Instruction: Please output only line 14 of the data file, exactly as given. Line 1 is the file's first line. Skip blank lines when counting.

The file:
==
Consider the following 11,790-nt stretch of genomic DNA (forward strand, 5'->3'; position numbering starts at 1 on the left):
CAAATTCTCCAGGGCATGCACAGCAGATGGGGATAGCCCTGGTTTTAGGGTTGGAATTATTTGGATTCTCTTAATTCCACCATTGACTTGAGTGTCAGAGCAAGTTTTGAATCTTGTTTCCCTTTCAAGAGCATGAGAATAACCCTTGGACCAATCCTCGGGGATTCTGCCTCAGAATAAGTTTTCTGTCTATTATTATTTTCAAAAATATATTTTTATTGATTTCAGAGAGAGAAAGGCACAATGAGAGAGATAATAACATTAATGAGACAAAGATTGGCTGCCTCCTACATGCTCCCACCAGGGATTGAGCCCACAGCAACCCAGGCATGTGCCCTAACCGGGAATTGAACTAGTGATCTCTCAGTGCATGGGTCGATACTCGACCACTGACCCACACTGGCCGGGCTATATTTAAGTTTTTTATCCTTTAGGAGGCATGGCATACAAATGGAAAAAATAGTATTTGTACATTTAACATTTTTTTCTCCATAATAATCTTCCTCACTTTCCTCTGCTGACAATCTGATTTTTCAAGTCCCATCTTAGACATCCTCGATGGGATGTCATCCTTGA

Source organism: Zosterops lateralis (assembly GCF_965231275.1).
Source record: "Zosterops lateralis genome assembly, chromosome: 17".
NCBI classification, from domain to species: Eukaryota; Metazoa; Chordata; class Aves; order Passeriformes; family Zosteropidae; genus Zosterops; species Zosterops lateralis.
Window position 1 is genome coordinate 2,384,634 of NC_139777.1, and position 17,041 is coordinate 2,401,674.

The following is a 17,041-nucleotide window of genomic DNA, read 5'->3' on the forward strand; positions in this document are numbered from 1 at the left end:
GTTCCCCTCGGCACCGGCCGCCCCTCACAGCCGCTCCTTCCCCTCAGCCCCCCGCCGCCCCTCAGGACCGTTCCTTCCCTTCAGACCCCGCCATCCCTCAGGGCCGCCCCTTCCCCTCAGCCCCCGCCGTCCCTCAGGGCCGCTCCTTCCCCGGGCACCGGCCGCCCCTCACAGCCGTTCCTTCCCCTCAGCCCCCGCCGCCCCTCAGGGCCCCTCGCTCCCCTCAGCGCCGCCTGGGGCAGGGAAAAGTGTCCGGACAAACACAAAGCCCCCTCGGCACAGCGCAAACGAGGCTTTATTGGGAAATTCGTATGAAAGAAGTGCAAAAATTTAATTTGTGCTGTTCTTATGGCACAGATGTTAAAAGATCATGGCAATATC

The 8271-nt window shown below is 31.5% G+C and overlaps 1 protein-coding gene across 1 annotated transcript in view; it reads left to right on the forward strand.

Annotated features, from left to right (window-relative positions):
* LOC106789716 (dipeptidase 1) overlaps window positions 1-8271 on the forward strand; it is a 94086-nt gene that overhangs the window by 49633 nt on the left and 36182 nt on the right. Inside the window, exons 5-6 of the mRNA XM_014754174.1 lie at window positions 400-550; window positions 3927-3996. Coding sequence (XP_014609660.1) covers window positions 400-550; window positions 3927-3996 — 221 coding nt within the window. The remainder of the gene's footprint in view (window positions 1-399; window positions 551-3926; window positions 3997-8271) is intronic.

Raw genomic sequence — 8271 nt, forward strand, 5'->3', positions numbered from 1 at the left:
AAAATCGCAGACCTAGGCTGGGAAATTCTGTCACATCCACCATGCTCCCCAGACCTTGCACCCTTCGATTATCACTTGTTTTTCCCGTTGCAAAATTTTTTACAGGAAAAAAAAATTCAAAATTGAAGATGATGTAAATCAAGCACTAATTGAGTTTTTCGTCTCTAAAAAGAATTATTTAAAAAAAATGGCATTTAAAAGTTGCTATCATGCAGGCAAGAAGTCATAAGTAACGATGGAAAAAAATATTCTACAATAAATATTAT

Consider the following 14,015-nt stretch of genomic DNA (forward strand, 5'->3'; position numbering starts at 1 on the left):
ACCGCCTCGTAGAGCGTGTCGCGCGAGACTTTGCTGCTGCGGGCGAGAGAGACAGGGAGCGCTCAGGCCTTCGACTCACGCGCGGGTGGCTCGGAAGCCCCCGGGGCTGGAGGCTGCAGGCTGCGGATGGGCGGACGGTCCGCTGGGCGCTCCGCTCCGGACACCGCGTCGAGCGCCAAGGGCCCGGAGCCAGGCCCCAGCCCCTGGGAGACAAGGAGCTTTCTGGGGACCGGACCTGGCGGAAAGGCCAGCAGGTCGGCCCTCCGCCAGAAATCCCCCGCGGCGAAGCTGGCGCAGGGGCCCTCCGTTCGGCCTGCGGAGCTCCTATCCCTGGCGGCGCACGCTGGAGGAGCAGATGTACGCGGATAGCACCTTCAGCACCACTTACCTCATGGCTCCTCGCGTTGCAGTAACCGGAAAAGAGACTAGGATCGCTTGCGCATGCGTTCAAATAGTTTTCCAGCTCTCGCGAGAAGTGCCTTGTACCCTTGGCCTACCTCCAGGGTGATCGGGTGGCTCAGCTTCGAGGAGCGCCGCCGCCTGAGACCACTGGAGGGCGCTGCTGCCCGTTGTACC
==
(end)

Consider the following 14,015-nt stretch of genomic DNA (forward strand, 5'->3'; position numbering starts at 1 on the left):